George Eliot said somewhere in her novel Middlemarch that if we were sensitive enough, we would hear the grass scream and the pain of the natural world. Yet for most of us, we are so dulled to suffering, so blunted by fear, denial and our own cocoon that it takes something damaging, something awful, to open our eyes.
Why don’t we respond to the gentle things? I read an autobiography by a soldier in WWI, Edmund Blunden, called Undertones of War, where he said that the little things pierce deep enough. In fact, sometimes they pierce more deeply than death itself, which is too bald, too brash, too ugly to actually communicate anything. An end is just an end.
When it comes down to it, are we living with our hearts or with our minds? For the last two or three weeks my mind has been so exercised by THINKING about different things – starting off down one chain of possible consequences and then branching off to another; so what do I need to do to make THIS happen? And then what to make THIS happen? I feel I’ve been boring my wife, myself and probably God as well by not making space to live with my heart.
Because the heart is where our life is. Symbolically, biologically, gaspingly, our life pulses on with every beat. And if we’re not feeling, we’re not really living. Some people have criticised happy clappy Christianity for glossing over feelings; some people have said that we’re paying too much attention to feelings. Has anyone in the West actually given enough credit to the state of our emotions, to death, to morality, to divinity? It seems to me that other traditions, the orthodox, the monastic (thankfully in recovery), seem to have a better grasp of life in its totality.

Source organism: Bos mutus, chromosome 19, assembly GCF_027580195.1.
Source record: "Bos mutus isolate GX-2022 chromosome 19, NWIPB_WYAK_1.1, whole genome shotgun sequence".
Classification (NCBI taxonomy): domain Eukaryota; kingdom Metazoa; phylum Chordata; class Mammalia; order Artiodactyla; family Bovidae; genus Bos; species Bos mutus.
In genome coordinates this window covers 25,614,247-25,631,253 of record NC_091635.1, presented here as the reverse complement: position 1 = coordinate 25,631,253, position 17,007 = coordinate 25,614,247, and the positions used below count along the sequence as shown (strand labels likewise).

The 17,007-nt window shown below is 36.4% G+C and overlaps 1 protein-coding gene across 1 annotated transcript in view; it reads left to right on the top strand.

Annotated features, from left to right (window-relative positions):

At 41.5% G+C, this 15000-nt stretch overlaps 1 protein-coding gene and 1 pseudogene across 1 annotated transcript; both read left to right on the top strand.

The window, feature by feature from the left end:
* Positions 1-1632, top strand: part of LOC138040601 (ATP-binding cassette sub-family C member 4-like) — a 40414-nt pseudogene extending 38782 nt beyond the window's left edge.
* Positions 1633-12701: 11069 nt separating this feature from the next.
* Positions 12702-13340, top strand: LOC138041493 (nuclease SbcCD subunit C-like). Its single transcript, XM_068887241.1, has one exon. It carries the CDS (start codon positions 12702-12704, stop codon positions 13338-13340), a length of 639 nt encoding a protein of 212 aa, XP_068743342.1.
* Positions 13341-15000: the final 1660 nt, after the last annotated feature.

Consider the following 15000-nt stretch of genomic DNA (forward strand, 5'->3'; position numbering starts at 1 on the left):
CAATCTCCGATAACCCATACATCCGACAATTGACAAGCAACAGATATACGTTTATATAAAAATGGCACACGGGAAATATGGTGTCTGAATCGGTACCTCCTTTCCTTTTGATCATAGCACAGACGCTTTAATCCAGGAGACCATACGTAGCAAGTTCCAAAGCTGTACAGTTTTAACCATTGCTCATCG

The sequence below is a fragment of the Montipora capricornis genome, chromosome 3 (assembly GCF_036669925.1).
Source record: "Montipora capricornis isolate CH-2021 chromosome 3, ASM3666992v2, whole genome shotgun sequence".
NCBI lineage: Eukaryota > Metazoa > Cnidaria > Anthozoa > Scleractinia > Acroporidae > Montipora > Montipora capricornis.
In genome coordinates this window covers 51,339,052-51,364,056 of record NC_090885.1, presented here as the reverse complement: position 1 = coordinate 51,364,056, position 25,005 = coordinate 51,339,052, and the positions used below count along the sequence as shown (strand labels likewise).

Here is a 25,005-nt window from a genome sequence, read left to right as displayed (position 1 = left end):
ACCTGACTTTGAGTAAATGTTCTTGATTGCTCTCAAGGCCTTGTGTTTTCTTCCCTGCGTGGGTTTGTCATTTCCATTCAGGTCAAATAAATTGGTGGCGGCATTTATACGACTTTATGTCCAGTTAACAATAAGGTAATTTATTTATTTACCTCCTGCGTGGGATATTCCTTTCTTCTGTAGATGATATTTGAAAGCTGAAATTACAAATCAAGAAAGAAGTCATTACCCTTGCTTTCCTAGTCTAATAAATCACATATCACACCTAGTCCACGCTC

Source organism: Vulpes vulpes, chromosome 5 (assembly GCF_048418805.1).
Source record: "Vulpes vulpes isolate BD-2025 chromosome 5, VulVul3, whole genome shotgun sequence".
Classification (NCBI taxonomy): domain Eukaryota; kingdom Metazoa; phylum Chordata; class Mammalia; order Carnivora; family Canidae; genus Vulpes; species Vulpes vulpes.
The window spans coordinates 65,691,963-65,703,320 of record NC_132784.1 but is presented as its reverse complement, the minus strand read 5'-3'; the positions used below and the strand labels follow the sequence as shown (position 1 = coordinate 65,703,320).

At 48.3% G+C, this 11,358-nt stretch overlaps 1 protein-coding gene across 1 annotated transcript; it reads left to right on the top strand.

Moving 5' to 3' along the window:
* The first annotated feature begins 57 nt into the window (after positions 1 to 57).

I don’t know exactly where I’m going with this. It’s just that we have to be honest about our faith, because certainly evangelical Christianity has been lived too much in the head, and not enough in our hands and feet. Maybe I’m just saying that because deep down I know I’m not very bright! But also, because I know that hearts are changed by other hearts changing. And if that’s what we’re looking for; if that’s what Jesus is looking for; then we need a change of heart ourselves. And we are always going to need a change of heart. Not the same old same old.
My greatest fear has come upon me. That everything that I have done so far has been mistaken. That I need to recalibrate and change direction. That I am going to have to say sorry. That I have worn a groove down a pointless track; that I have beaten a path that has headed to a precipice. But that’s okay. That’s all right with God. He knows everything I do before I do it, and he has seen me completely, and he is still crazy about me.